My main keynote, “Big Picture Marketing”, is built around 3 main points. The first, which is…
Marketing begins with the Product
…usually elicits a big “DUH” across the room until I start showing examples of how often this step is skipped. The main example I use in the speech to show the disconnect is how the boring “vanilla-ish-ness” of the Pontiac G6 killed/negated the Oprah PR effect when she gave 276 of them away on her show. (You can get a condensed version of what I talk about in this post.)
And now I have another angle to add to this story.
Pontiac was the product placement for the season finale of The Apprentice. The new Pontiac Solstice and the new G6 convertible were featured. Pontiac also sponsored an online element. They bought spots during the shows instructing viewers to go to http://www.pontiac.com/apprentice to “Raise the Roof” of the new G6 convertible. When they did, they would have the chance to win a new G6 and Pontiac would donate $1 to one of around 300 charities of the consumer’s choice up to a maximum of $500,000. You could only vote once. There was a tally on the page to show how much had been donated so far.
This promotion ended last night. Guess how many people came? Only 50,000. That’s 450,000 short of what Pontiac was expecting.
Couple of thoughts….
1) Viewers are tired of The Apprentice. As discussed in this post, product placement is a very dangerous marketing tool. If you place during something that’s got buzz, you’re golden. If you place during a season finale that the network took out of May sweeps to avoid the stinker, you’re sunk.
Pontiac was golden when they first appeared on The Apprentice in season three as the teams created a brochure for the Solstice. It was one of the highest rated episodes of the season and created buzz about the Solstice marked by a 1,400 percent jump in traffic on the Pontiac website with the first 1,000 Solstices selling in just 41 minutes….And then you have Sean and Lee.
–Maybe “Shaguar” should have sponsored it…I thought Austin Powers had won when Sean drove off in the Pontiac saying “I’m the Apprentice, baby, yeah!” (verbatim)
2) The website was a thinly disguised ruse to collect a database for Pontiac. It had a very lame premise of clicking on the G6 and “raising its roof” (whoopie!) and then filling in your contact info. You had to be careful not to opt-in to any Pontiac spam. Consumers are leery of online data collection forms. They’ve been burned too many times.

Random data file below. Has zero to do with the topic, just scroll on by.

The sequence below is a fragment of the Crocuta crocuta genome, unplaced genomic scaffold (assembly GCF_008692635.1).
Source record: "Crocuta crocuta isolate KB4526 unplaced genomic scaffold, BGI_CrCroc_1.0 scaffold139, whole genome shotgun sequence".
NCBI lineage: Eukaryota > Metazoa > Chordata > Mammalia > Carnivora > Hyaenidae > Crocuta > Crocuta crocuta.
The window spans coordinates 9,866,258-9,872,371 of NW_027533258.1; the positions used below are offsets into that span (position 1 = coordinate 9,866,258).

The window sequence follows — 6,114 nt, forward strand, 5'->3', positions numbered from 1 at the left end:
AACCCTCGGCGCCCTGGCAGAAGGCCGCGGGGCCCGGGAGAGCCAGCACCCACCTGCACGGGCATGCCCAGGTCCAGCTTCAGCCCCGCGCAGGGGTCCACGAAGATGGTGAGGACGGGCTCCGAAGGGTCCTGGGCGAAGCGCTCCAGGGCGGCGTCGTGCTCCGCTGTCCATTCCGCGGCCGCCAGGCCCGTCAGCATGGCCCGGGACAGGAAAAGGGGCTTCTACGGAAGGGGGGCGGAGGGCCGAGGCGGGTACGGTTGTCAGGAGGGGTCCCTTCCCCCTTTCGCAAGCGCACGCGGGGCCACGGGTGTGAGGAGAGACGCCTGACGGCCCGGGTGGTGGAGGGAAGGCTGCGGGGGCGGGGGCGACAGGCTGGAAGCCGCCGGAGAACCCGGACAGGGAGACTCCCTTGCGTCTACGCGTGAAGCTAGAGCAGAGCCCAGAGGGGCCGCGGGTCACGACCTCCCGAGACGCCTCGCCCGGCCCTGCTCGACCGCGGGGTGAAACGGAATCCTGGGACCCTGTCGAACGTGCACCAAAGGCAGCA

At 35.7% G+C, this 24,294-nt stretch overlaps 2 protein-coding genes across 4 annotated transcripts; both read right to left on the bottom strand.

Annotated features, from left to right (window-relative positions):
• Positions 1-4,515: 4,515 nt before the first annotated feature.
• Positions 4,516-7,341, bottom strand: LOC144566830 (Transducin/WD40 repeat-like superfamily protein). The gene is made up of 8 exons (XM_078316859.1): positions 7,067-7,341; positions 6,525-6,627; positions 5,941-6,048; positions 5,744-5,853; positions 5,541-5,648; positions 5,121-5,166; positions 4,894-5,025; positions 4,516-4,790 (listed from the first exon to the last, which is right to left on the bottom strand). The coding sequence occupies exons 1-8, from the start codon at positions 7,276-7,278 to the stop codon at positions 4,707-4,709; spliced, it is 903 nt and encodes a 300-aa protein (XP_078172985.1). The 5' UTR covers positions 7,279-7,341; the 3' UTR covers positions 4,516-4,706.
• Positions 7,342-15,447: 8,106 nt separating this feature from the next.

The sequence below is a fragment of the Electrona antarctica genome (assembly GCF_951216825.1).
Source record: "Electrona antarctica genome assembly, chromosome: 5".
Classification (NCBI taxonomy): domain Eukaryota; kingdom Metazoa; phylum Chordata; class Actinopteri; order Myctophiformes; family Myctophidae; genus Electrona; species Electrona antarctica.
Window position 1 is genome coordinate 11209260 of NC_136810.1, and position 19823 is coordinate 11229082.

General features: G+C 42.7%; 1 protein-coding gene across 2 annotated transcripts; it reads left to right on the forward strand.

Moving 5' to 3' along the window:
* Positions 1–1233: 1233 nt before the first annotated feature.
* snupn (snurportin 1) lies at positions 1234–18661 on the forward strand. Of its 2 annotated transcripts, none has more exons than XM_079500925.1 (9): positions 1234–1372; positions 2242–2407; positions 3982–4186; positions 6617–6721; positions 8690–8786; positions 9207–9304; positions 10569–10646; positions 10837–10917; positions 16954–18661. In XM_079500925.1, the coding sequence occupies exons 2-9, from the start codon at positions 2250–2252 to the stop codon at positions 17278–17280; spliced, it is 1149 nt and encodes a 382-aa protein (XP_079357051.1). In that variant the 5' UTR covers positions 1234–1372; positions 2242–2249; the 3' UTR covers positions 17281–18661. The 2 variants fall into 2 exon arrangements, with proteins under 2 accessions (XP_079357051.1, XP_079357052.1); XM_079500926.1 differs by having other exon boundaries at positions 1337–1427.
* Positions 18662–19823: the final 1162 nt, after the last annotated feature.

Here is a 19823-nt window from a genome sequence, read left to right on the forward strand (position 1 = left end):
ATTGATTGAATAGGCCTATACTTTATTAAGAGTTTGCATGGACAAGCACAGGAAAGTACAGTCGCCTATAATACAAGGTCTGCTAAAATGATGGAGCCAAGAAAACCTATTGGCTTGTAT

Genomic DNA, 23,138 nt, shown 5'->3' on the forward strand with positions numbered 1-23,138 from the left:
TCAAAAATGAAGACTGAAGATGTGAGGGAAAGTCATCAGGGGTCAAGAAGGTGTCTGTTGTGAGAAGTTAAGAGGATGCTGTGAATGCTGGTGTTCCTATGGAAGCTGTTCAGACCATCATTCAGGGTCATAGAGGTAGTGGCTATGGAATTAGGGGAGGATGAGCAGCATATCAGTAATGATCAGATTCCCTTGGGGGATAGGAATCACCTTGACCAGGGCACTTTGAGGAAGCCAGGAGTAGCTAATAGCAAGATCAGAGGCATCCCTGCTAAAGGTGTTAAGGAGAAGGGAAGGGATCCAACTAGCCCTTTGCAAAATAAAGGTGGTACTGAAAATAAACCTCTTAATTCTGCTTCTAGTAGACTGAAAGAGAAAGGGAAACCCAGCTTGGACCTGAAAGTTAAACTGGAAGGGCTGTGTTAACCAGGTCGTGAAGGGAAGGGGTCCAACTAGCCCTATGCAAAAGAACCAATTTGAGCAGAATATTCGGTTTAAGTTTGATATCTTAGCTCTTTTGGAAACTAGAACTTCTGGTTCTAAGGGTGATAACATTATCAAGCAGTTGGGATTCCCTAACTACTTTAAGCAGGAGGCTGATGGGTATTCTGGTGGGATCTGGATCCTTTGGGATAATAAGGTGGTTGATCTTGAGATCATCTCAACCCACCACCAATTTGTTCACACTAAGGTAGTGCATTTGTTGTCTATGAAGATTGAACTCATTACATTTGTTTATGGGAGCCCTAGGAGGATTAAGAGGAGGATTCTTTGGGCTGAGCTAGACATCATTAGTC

3) As sad as the results of the promotion were…I think they could have been MUCH worse had it not been for something that Pontiac had no control over….the Charities. I received a couple of emails from the boards that I sit on for local chapters of national charities urging me to go vote and choose the charity to get the buck. While researching this post, I found that several of the charities had highlighted the link on their websites or had blogged about it. When Pontiac evaluates this promotion, they’re going to have to consider that some of the 50,000 came from neither The Apprentice nor from Pontiac.
4) Don’t put a tally board on your website to highlight your failure. Because occasionally, you’ll have a flop.
5) It all goes back to the 276 G6 cars that Oprah gave away. Why should I be interested in this car? Is there anything about it to make me look away from my multitude of daily distractions and explore it further?
Compare that to the Chrysler PT Cruiser, the Chevy SSR, all the hybrids, and many other types of vehicles. The marketing story is written INTO the product. You can easily tell me a story about a Hummer. You can easily tell me a story about someone who drives a hybrid. What’s the Pontiac G6 story?
You have to stop spending gads of money on marketing to push something that people are indifferent about buying. Spend money wisely upfront by developing a product/service that people can have a conversation about. Then cultivate that conversation through your marketing. It’s MUCH easier and more productive.
Like I said last week, Marketing is best built in…not slapped on.
tags:: apprentice – pontiac – marketing – advertising